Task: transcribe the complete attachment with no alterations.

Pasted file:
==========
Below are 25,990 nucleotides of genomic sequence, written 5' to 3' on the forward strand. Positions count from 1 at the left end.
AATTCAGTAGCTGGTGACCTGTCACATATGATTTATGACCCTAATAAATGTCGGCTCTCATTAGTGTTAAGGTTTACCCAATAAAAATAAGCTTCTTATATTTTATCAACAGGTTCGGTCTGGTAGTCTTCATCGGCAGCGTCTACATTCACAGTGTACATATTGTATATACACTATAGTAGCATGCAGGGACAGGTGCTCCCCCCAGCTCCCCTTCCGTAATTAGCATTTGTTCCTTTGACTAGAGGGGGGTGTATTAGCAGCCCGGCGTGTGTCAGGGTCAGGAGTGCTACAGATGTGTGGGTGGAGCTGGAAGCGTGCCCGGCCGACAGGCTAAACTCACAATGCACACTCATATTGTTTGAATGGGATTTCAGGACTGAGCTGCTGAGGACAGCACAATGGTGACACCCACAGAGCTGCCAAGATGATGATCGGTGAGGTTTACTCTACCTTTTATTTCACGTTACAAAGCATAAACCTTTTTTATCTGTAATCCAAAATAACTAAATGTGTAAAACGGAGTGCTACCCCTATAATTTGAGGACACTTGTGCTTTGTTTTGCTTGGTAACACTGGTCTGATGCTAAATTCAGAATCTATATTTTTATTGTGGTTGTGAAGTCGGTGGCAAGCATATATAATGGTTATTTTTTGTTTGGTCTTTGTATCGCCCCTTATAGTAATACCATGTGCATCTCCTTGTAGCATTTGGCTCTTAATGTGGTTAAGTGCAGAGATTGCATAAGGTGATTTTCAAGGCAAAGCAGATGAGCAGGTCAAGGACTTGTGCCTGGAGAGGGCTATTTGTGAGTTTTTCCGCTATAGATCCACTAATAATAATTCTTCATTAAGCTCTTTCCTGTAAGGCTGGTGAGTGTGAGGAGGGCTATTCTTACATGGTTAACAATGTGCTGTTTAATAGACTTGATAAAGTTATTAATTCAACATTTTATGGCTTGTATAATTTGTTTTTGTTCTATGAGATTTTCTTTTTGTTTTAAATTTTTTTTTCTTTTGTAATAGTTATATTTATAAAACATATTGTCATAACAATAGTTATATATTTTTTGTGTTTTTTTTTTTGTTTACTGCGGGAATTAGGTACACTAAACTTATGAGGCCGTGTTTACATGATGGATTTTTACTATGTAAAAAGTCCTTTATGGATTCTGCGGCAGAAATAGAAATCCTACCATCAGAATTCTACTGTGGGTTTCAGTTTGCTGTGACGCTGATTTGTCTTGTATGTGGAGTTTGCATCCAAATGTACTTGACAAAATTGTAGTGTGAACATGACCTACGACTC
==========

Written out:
Below are 25,990 nucleotides of genomic sequence, written 5' to 3' on the forward strand. Positions count from 1 at the left end.
AATTCAGTAGCTGGTGACCTGTCACATATGATTTATGACCCTAATAAATGTCGGCTCTCATTAGTGTTAAGGTTTACCCAATAAAAATAAGCTTCTTATATTTTATCAACAGGTTCGGTCTGGTAGTCTTCATCGGCAGCGTCTACATTCACAGTGTACATATTGTATATACACTATAGTAGCATGCAGGGACAGGTGCTCCCCCCAGCTCCCCTTCCGTAATTAGCATTTGTTCCTTTGACTAGAGGGGGGTGTATTAGCAGCCCGGCGTGTGTCAGGGTCAGGAGTGCTACAGATGTGTGGGTGGAGCTGGAAGCGTGCCCGGCCGACAGGCTAAACTCACAATGCACACTCATATTGTTTGAATGGGATTTCAGGACTGAGCTGCTGAGGACAGCACAATGGTGACACCCACAGAGCTGCCAAGATGATGATCGGTGAGGTTTACTCTACCTTTTATTTCACGTTACAAAGCATAAACCTTTTTTATCTGTAATCCAAAATAACTAAATGTGTAAAACGGAGTGCTACCCCTATAATTTGAGGACACTTGTGCTTTGTTTTGCTTGGTAACACTGGTCTGATGCTAAATTCAGAATCTATATTTTTATTGTGGTTGTGAAGTCGGTGGCAAGCATATATAATGGTTATTTTTTGTTTGGTCTTTGTATCGCCCCTTATAGTAATACCATGTGCATCTCCTTGTAGCATTTGGCTCTTAATGTGGTTAAGTGCAGAGATTGCATAAGGTGATTTTCAAGGCAAAGCAGATGAGCAGGTCAAGGACTTGTGCCTGGAGAGGGCTATTTGTGAGTTTTTCCGCTATAGATCCACTAATAATAATTCTTCATTAAGCTCTTTCCTGTAAGGCTGGTGAGTGTGAGGAGGGCTATTCTTACATGGTTAACAATGTGCTGTTTAATAGACTTGATAAAGTTATTAATTCAACATTTTATGGCTTGTATAATTTGTTTTTGTTCTATGAGATTTTCTTTTTGTTTTAAATTTTTTTTTCTTTTGTAATAGTTATATTTATAAAACATATTGTCATAACAATAGTTATATATTTTTTGTGTTTTTTTTTTTGTTTACTGCGGGAATTAGGTACACTAAACTTATGAGGCCGTGTTTACATGATGGATTTTTACTATGTAAAAAGTCCTTTATGGATTCTGCGGCAGAAATAGAAATCCTACCATCAGAATTCTACTGTGGGTTTCAGTTTGCTGTGACGCTGATTTGTCTTGTATGTGGAGTTTGCATCCAAATGTACTTGACAAAATTGTAGTGTGAACATGACCTACGACTC